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Monday, 23 October 2017

Day 2330 - Reviewing the Situation (Part 3)

The setting is a bar, somewhere in LA. Present are Jesse Tobias (Guitarist), Martin 'Boz' Boorer (Musician, second-hand record shop owner and wine maker), Michael Bracewell (former novelist), Gustavo Manzur (multi talented musician), Mando Lopez (bass player), and Morrissey (seminal artist). Matthew Walker (drummer) is in the toilet. It is present day.

Michael Bracewell picks up Mojo magazine from the table, and reads aloud the review for Low In High School.

BRACEWELL: The heading reads, "See me after class: B plus for music but C minus for attitude, says Pat Gilbert." He's then given it three stars.

MORRISSEY: It's no doubt as high as the poor sod can count. I blame his webbed fingers. It's a miracle in itself that he manages to type. Perhaps he dictates.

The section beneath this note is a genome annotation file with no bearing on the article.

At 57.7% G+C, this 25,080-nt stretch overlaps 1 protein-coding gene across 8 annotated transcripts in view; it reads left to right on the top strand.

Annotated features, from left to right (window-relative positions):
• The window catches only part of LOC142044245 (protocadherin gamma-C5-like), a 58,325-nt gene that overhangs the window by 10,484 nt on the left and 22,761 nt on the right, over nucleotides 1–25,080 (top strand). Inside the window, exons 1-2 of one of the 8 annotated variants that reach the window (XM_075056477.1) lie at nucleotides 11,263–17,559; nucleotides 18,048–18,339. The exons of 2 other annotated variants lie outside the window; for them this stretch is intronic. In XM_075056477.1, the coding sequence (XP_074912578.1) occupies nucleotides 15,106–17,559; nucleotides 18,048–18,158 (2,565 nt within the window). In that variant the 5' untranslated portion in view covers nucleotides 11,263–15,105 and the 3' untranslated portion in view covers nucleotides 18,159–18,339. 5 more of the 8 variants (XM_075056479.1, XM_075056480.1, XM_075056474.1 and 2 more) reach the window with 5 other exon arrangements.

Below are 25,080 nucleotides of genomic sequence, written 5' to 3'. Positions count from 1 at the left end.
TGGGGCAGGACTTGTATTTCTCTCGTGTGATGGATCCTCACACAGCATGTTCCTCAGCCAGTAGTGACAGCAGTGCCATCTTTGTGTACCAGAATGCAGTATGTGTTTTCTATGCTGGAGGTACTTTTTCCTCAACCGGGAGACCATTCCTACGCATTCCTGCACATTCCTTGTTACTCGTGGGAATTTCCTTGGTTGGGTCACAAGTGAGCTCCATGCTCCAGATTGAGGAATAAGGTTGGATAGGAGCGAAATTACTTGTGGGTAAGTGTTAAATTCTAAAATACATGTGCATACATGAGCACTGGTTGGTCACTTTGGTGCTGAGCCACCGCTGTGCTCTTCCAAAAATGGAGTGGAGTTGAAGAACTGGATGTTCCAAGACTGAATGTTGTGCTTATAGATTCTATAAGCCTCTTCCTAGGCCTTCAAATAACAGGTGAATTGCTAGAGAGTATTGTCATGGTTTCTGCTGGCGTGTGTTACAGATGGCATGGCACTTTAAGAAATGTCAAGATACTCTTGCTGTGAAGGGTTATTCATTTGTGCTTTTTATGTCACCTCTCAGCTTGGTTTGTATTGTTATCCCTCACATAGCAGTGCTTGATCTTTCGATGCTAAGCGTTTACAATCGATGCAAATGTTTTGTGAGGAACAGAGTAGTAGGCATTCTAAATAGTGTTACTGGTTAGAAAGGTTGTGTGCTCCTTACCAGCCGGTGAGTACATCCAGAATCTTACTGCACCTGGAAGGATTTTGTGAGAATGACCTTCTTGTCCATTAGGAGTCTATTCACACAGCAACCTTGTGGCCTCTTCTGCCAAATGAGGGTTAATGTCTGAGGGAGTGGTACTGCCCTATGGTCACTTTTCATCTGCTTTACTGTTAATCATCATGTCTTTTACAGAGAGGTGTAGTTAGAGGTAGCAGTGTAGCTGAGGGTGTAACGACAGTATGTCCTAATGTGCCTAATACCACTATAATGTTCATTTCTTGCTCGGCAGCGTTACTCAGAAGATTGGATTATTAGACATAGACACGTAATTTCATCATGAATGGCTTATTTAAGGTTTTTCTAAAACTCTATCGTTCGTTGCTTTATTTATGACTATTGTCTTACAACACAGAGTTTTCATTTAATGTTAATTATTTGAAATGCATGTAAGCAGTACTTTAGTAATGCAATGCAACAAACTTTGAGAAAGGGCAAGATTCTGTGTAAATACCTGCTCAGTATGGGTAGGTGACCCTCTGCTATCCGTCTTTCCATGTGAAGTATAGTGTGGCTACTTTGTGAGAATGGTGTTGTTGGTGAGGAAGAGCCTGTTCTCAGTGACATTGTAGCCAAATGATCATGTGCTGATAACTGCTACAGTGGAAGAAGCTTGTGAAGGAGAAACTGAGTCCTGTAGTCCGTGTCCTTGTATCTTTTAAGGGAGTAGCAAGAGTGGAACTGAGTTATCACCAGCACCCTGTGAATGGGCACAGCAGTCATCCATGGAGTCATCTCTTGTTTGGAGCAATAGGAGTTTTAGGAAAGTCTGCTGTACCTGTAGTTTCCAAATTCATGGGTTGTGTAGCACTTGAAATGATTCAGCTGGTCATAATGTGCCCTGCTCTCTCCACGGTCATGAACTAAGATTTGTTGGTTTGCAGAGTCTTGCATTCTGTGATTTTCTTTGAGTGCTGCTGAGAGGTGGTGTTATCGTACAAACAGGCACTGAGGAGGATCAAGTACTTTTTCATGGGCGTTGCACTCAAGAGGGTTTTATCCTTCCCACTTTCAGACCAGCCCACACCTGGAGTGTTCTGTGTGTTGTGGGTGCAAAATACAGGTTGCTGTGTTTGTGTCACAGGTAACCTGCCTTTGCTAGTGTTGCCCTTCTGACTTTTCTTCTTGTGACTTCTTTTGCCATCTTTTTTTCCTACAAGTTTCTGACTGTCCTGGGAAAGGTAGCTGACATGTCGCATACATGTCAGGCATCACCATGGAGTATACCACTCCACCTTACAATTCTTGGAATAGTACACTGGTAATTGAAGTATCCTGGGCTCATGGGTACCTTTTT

BOZ: Like you, Moz.

MORRISSEY: The difference being, Boz, that I dictate because I am a seminal artist of thirty five years standing in the music industry; and therefore have earned the right to dictate, whereas this clown has no choice other than to dictate, as a result of his mother breeding with her own brother. You really should't pick on his type, he can't help it.

BOZ: Eh? I didn't pick on him, I merely-

MORRISSEY: Enough, Boz. Carry on, Mikey.

BRACEWELL: "Intent and context are crucial to understanding any art"-

MORRISSEY: -He's off to a bad start there. Great art isn't to be understood, great art is to be misunderstood, and likewise, the great artist should also be misunderstood - I have been misunderstood my whole career. If old duck fingers wants an artist that he understands, then he should look no further than Dread Beerun; a man who paints by numbers. Do continue, Mikey.